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Title: Quantifying Impacts of Resource Heterogeneity on Grid Performance
Authors: Manjotra, Amerjit
Supervisor: Chana, Inderveer
Keywords: Resource Hetrogeneity;Grid Performance;Grid Computing
Issue Date: 8-Mar-2007
Abstract: Grid computing has evolved into an important discipline within the computer industry by differentiating itself from distributed computing through an increased focus on resource sharing, co-ordination, manageability and high performance. Grid computing combines open, shared, geographically distributed and heterogeneous resources to achieve high computational performance. The objective of the grid computing is to solve large problems which can not be solved by single CPU by achieving high computing performance by optimal use of geographically distributed heterogeneous idle resources. These resources may belong to different institutions, different domains, have different usage policies and pose different requirements on acceptable requests. However, the major challenges in such highly heterogeneous and complex computing environment are to design an efficient resource allocation and management infrastructure. So resource allocation strategies for such system should be smart, efficient, robust, and scalable. Resources are heterogeneous due to differences in hardware components, differences in grid software environments, and different administration have different policies for sharing of resources. Therefore, resource heterogeneity, dynamic load on resources, task runtime prediction uncertainty, task-to-resource ratio and resource sharing in the grid environment affects application performance. In this thesis, we have focused on grid environments typically populated with large number of heterogeneous resources. We have investigated and quantified the impacts of resource heterogeneity by executing grid application on homogeneous and heterogeneous resources. Results of our analysis show; when we increase resource heterogeneity in grid environment, the performance of the grid environment decreases as compared to homogeneous environment.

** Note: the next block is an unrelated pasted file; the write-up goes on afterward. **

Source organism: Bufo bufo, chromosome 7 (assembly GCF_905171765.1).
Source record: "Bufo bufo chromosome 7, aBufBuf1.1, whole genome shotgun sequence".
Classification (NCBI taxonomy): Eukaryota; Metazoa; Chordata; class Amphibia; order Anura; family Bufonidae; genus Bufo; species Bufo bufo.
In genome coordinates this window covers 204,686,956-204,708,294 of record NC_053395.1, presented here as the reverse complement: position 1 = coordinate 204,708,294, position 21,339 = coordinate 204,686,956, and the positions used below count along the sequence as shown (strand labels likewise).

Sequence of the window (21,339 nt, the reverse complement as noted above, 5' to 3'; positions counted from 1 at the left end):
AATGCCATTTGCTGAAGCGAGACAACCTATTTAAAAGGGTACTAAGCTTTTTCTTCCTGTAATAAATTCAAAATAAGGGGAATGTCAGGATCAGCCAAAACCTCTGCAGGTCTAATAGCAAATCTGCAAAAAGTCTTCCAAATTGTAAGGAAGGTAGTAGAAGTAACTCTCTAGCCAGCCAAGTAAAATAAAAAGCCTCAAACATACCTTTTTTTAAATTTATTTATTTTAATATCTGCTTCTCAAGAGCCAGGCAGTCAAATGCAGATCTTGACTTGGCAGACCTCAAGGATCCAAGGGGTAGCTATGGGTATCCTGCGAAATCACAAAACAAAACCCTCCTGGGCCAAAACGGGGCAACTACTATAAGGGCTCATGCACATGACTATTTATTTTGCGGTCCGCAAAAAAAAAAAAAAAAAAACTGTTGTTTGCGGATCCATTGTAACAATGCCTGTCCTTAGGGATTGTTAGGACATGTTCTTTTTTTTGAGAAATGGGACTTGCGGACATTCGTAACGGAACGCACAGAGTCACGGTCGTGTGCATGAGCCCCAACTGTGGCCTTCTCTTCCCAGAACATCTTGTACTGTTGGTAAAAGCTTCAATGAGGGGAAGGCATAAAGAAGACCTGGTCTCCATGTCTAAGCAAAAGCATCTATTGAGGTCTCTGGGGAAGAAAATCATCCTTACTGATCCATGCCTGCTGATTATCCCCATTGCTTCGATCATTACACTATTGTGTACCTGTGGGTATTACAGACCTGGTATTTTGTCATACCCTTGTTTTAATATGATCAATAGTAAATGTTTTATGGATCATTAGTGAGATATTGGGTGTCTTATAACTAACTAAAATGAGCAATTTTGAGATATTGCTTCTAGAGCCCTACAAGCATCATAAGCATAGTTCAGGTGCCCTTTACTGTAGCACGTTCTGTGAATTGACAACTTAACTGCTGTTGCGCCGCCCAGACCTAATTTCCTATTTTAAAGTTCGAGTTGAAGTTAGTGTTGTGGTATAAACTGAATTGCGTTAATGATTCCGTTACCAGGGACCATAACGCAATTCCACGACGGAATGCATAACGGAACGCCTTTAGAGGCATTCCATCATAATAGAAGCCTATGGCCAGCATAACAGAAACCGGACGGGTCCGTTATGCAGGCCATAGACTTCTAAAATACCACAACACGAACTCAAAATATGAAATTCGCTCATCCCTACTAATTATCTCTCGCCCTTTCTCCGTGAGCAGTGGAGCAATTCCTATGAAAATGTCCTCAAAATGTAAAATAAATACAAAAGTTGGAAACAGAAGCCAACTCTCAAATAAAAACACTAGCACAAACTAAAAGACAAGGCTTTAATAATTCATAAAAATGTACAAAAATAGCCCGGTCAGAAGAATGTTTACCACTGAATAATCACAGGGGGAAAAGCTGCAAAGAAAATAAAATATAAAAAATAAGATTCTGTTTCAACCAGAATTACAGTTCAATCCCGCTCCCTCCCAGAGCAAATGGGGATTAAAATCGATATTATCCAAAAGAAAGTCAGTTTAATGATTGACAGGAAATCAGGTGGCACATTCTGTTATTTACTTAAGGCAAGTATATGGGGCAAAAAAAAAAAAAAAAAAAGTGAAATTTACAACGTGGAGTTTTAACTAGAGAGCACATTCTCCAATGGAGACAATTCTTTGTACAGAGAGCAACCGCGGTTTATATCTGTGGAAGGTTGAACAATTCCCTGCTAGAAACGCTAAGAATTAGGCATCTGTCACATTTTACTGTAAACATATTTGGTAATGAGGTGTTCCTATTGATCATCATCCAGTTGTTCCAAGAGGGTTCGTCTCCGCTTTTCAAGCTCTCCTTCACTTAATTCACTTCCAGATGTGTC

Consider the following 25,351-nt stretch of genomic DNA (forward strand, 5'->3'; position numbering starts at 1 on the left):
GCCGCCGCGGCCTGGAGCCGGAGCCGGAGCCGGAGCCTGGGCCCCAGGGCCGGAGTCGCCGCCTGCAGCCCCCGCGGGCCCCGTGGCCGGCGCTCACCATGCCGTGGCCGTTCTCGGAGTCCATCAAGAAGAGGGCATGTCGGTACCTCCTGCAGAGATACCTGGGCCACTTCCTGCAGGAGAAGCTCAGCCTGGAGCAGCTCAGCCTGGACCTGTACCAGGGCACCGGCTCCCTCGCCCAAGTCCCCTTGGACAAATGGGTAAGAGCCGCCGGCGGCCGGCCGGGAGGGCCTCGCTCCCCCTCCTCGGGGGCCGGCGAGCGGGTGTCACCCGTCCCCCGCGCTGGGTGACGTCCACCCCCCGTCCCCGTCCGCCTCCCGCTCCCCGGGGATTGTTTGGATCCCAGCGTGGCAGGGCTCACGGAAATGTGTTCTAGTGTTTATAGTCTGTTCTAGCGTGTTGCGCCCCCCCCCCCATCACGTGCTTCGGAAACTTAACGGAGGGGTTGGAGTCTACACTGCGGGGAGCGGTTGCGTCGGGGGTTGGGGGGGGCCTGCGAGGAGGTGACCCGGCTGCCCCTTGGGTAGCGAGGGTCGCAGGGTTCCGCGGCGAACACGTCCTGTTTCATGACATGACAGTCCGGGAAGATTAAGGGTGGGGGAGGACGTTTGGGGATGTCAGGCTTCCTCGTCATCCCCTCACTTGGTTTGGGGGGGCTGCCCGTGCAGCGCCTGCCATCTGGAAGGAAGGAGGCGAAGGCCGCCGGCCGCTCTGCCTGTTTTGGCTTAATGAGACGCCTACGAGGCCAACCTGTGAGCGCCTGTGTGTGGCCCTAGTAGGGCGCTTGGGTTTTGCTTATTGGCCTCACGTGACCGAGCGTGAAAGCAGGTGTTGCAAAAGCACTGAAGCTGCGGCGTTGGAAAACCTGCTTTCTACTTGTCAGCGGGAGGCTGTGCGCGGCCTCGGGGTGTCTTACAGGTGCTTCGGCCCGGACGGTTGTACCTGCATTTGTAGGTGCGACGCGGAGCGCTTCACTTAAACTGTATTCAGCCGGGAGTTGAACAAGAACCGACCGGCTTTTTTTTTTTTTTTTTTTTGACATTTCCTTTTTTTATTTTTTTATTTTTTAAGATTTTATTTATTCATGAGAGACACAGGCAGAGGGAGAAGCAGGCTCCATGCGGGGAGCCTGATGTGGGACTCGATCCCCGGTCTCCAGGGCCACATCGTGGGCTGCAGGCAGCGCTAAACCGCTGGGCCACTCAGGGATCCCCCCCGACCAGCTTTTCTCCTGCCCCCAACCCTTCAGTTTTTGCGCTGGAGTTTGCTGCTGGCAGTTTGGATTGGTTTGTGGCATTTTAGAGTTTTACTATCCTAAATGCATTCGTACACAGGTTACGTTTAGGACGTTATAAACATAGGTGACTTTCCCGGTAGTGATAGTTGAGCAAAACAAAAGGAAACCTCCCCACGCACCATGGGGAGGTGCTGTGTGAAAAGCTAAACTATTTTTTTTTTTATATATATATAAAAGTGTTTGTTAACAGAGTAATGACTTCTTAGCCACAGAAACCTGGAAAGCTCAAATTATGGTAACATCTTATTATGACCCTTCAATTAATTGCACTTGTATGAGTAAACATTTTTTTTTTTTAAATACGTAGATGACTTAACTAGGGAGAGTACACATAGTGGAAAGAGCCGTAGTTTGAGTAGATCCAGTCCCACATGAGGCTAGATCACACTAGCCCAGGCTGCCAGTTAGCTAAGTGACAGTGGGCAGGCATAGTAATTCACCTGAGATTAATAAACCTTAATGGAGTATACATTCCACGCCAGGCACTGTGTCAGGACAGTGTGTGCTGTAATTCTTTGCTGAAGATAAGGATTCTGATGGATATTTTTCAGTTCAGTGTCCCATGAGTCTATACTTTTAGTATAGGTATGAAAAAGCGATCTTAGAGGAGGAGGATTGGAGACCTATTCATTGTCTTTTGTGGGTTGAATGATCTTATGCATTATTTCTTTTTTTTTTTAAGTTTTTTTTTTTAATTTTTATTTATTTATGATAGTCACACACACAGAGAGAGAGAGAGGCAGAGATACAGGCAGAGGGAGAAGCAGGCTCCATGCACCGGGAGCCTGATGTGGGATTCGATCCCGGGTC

Appears in Collections:Masters Theses@CSED

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